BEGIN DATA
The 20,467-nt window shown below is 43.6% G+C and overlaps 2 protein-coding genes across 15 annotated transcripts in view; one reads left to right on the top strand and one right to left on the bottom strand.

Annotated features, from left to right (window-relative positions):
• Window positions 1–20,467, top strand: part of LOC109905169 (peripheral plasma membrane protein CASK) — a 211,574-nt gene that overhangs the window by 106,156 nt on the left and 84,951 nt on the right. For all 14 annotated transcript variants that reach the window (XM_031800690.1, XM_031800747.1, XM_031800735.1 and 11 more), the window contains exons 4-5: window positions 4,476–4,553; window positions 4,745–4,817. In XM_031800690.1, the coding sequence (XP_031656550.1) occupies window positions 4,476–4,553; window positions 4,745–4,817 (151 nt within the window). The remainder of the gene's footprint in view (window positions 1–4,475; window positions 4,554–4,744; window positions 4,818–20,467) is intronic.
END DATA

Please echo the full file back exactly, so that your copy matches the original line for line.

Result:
The 20,467-nt window shown below is 43.6% G+C and overlaps 2 protein-coding genes across 15 annotated transcripts in view; one reads left to right on the top strand and one right to left on the bottom strand.

Annotated features, from left to right (window-relative positions):
• Window positions 1–20,467, top strand: part of LOC109905169 (peripheral plasma membrane protein CASK) — a 211,574-nt gene that overhangs the window by 106,156 nt on the left and 84,951 nt on the right. For all 14 annotated transcript variants that reach the window (XM_031800690.1, XM_031800747.1, XM_031800735.1 and 11 more), the window contains exons 4-5: window positions 4,476–4,553; window positions 4,745–4,817. In XM_031800690.1, the coding sequence (XP_031656550.1) occupies window positions 4,476–4,553; window positions 4,745–4,817 (151 nt within the window). The remainder of the gene's footprint in view (window positions 1–4,475; window positions 4,554–4,744; window positions 4,818–20,467) is intronic.